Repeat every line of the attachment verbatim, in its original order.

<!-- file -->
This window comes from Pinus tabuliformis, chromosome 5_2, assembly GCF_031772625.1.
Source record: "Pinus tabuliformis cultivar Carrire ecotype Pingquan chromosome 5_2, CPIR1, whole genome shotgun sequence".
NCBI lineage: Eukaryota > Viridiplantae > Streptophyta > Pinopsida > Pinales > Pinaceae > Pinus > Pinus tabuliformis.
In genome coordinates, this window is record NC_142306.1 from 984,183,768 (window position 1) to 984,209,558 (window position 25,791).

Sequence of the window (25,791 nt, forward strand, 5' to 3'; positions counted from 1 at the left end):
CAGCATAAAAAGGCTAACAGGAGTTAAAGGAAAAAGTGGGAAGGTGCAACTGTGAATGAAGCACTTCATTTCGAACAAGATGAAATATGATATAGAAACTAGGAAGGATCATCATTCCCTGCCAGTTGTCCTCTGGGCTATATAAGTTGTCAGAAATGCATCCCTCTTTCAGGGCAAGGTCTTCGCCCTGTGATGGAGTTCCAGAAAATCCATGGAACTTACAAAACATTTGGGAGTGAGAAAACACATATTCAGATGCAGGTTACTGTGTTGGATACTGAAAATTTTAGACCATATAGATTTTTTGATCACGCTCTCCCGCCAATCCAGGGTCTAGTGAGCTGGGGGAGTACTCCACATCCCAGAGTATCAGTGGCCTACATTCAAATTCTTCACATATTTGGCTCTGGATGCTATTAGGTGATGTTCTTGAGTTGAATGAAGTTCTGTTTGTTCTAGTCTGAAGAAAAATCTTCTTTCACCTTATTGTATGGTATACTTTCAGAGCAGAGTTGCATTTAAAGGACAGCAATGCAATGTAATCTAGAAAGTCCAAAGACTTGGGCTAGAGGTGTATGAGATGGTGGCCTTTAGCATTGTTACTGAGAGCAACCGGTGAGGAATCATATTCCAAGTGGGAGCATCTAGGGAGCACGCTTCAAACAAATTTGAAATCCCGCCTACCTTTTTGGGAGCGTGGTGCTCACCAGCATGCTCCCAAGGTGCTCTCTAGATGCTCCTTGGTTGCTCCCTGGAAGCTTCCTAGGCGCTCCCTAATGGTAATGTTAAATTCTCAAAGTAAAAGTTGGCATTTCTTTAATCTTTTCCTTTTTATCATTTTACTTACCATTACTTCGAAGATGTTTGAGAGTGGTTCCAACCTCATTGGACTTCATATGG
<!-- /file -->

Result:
This window comes from Pinus tabuliformis, chromosome 5_2, assembly GCF_031772625.1.
Source record: "Pinus tabuliformis cultivar Carrire ecotype Pingquan chromosome 5_2, CPIR1, whole genome shotgun sequence".
NCBI lineage: Eukaryota > Viridiplantae > Streptophyta > Pinopsida > Pinales > Pinaceae > Pinus > Pinus tabuliformis.
In genome coordinates, this window is record NC_142306.1 from 984,183,768 (window position 1) to 984,209,558 (window position 25,791).

Sequence of the window (25,791 nt, forward strand, 5' to 3'; positions counted from 1 at the left end):
CAGCATAAAAAGGCTAACAGGAGTTAAAGGAAAAAGTGGGAAGGTGCAACTGTGAATGAAGCACTTCATTTCGAACAAGATGAAATATGATATAGAAACTAGGAAGGATCATCATTCCCTGCCAGTTGTCCTCTGGGCTATATAAGTTGTCAGAAATGCATCCCTCTTTCAGGGCAAGGTCTTCGCCCTGTGATGGAGTTCCAGAAAATCCATGGAACTTACAAAACATTTGGGAGTGAGAAAACACATATTCAGATGCAGGTTACTGTGTTGGATACTGAAAATTTTAGACCATATAGATTTTTTGATCACGCTCTCCCGCCAATCCAGGGTCTAGTGAGCTGGGGGAGTACTCCACATCCCAGAGTATCAGTGGCCTACATTCAAATTCTTCACATATTTGGCTCTGGATGCTATTAGGTGATGTTCTTGAGTTGAATGAAGTTCTGTTTGTTCTAGTCTGAAGAAAAATCTTCTTTCACCTTATTGTATGGTATACTTTCAGAGCAGAGTTGCATTTAAAGGACAGCAATGCAATGTAATCTAGAAAGTCCAAAGACTTGGGCTAGAGGTGTATGAGATGGTGGCCTTTAGCATTGTTACTGAGAGCAACCGGTGAGGAATCATATTCCAAGTGGGAGCATCTAGGGAGCACGCTTCAAACAAATTTGAAATCCCGCCTACCTTTTTGGGAGCGTGGTGCTCACCAGCATGCTCCCAAGGTGCTCTCTAGATGCTCCTTGGTTGCTCCCTGGAAGCTTCCTAGGCGCTCCCTAATGGTAATGTTAAATTCTCAAAGTAAAAGTTGGCATTTCTTTAATCTTTTCCTTTTTATCATTTTACTTACCATTACTTCGAAGATGTTTGAGAGTGGTTCCAACCTCATTGGACTTCATATGG